Client: A sales team.
The client organisation was a business going through a significant process of change. In one division a new leadership group had been formed, bringing together disparate sales leadership to increase collaboration and learning from best practice. The group had not gelled well for more than a year and performance was suffering.
On the face of it everyone in the team stood to gain if they worked together but the necessary collaboration wasn’t happening. The individuals had been extremely autonomous in the past and resented what they perceived as an attempt to impose central control. The individual appointed to lead them assumed he had more respect from them than was actually the case. The behaviours in the team were challenging and unsupportive and could occasionally descend into hostility. The leader of the team felt he was running out of options.
Why was the issue difficult to address?
The team members all disputed the right of the leader to instruct them. Whilst instructing them was not his intent, this damaged all the relationships. The team met regularly but had no face to face communication between meetings. A lot of assumptions were made about what they knew about each other as people, and also about whether they shared common purpose. There was such a degree of dispute between the individuals that the leader of the team was unable to see how he was contributing to the problems.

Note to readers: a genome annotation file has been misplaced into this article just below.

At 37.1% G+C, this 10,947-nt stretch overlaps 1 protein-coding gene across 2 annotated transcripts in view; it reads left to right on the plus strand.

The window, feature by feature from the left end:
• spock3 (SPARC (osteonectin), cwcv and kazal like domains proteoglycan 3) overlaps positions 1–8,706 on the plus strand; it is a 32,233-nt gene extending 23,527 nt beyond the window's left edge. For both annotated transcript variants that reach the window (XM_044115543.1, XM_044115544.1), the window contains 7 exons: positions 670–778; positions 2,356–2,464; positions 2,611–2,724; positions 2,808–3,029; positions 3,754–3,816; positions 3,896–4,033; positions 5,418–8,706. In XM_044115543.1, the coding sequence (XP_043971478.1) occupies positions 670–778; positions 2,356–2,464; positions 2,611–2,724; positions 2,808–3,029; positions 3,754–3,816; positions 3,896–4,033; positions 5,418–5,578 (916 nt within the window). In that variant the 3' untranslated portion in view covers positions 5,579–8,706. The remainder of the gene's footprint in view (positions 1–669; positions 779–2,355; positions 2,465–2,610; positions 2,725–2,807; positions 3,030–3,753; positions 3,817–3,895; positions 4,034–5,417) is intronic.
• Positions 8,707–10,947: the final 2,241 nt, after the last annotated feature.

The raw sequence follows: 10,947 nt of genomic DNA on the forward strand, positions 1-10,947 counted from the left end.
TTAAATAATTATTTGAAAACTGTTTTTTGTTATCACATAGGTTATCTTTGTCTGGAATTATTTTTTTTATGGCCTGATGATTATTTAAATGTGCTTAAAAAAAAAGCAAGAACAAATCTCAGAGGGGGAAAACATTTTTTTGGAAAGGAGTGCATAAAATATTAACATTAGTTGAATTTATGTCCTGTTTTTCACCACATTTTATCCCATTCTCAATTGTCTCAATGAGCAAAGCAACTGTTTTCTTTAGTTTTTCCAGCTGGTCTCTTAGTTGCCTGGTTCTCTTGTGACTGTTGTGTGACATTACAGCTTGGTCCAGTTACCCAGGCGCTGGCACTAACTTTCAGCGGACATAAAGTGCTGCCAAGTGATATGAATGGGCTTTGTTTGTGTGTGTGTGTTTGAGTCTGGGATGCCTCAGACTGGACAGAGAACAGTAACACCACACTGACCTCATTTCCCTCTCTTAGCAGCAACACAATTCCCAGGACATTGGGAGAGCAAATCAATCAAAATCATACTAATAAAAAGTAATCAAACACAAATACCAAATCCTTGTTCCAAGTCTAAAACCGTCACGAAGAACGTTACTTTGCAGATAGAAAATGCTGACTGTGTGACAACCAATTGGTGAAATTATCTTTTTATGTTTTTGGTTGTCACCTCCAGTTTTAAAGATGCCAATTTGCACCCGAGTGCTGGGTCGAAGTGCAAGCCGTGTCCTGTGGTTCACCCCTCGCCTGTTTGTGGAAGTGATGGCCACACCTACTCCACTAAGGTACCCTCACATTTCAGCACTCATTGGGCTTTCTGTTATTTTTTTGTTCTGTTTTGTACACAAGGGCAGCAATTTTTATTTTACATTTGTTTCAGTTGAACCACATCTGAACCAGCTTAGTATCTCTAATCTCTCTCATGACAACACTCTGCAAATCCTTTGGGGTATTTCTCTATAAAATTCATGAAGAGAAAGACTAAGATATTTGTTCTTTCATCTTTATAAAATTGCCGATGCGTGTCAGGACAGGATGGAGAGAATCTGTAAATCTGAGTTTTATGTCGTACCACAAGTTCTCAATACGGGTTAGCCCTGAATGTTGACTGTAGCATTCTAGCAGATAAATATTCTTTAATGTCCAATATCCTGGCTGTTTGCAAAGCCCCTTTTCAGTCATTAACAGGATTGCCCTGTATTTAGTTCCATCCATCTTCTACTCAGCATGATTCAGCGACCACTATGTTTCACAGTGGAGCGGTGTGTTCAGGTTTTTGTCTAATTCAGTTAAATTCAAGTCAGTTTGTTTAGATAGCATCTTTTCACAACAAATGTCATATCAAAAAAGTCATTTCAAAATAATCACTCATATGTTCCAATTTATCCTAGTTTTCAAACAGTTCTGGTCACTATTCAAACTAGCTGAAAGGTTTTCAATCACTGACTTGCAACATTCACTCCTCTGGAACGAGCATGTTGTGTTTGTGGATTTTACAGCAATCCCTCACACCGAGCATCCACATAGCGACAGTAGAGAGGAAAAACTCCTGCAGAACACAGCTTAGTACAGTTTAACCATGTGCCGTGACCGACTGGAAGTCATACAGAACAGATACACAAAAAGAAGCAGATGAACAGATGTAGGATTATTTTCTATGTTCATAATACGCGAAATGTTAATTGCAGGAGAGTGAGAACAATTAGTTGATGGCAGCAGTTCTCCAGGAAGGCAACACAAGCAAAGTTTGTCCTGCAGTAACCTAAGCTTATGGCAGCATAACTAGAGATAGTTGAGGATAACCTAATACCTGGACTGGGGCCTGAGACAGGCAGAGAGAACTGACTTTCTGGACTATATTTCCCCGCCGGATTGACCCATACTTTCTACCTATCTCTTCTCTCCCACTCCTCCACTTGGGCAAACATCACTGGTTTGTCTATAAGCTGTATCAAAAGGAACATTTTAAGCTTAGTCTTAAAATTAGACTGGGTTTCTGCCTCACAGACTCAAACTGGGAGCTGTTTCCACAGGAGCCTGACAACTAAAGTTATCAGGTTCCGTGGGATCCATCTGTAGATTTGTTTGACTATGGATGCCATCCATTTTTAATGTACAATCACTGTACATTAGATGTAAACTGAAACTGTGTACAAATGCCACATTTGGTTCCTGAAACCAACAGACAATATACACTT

Type of project
Standalone team intervention – a one-off project involving the use of a Relational Health Audit followed by a facilitated workshop to discuss the results
Key lessons or insights
Deficient scores were observed across all of the drivers, confirming the initial feelings that a poor relationship existed within the group. Particularly low scores were found within the Conduct, Benefit, Skills and Amount sub-drivers. These low scores, except for the Parity driver, had a high consensus, indicating that there was a common recognition of the problem.
Before the intervention it was clear to an outside observer how dysfunctional the group was. However the members of the group were telling themselves a number of narratives that placed all responsibility on the leader or one or more other members of the group. After the intervention, it was possible for the group to discuss their problems dispassionately. In the end this allowed for a realignment of purpose and this in turn led to a reorganisation and disbanding of the group.